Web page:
From the Domesday book to the present day, step back in time and take a look through the history of Fleetwood.
History of Fleetwood – as far back as the Domesday Book
The land on which Fleetwood stands belonged to the Hundred of Amounderness. It’s mentioned in William the Conqueror’s Domesday Book of 1086.
Three pages of Latin abbreviations and strange yet recognisable spellings tell that the region was sparsely populated, laid waste and the property of Baron Roger de Poictou. It was his share in the spoils, as one of William’s mercenaries at the Battle of Hastings. He was later banished and Amounderness given to Theobald Walter. He was another Norman and founder of Cockersand Abbey, across the river from Fleetwood.
Over the centuries, the land passed to the Crown. Henry VIII later sold it, during the dissolution of the monasteries.
History of Fleetwood – the Rossall Estate
Edmund Fleetwood was the first of the name to reside as Lord of the Manor at Rossall Hall.
His descendant, Peter Hesketh, was to later put Fleetwood on the map. Interestingly, it was another descendant, General George Fleetwood, who with others signed the death warrant of King Charles I.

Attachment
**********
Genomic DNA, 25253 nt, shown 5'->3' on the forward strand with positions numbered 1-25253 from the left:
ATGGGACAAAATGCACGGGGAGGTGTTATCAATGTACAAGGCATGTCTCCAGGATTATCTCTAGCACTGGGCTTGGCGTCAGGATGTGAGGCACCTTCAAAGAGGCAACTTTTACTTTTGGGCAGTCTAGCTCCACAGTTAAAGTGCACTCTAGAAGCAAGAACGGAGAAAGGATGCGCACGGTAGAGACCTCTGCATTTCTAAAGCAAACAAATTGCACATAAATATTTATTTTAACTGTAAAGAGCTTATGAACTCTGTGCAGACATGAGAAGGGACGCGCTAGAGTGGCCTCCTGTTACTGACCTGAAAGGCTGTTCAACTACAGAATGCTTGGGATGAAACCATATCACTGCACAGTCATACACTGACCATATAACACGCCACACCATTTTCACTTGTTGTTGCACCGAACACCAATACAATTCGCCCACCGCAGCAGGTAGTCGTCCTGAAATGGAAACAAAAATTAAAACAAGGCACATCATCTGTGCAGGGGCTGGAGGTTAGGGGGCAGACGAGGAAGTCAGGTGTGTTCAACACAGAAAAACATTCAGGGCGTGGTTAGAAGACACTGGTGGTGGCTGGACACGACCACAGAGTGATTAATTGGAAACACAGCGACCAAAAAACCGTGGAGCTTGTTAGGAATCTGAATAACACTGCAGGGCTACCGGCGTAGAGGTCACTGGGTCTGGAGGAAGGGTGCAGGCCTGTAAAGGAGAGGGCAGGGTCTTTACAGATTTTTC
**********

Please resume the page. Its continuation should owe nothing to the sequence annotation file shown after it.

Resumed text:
In the 1830s Peter Hesketh’s Rossall estate was a desolate tract, home to thousands of rabbits and sea birds. Marram-grass lined sand dunes, leading to The Mount of today, eventually disappeared because the sea continually encroached. There was extensive flooding in 1833, when cattle and horses were drowned and outbuildings at Rossall Hall were damaged.
Fleetwood wasn’t even on the map at this point. Fishermen and trawlers were unknown at the mouth of the River Wyre. At the time sea trade used the port at Skippool for their sailings to the Americas. Nearby Poulton was the main market town of the area.
Making a Mark on History
Peter, then Lord of the Manor, High Sheriff of the County of Lancashire and MP for Preston had ideas about making his mark on the history of Fleetwood.
When he was later knighted, he petitioned Queen Victoria to add his mother’s maiden name ‘Fleetwood’ to his own name. He became a name we’re all familiar with – Sir Peter Hesketh Fleetwood – whose statue is in Euston Gardens, off The Esplanade.
Sir Peter had good reason for believing the site held the makings of a busy seaport and popular resort. It had a river mouth and a natural sheltered harbour. In fact the expression “safe as Wyre Water” passed into folklore. There were golden sands, sea, air like wine and breathtaking views across Morecambe Bay. All that was missing was a railway from busy Preston.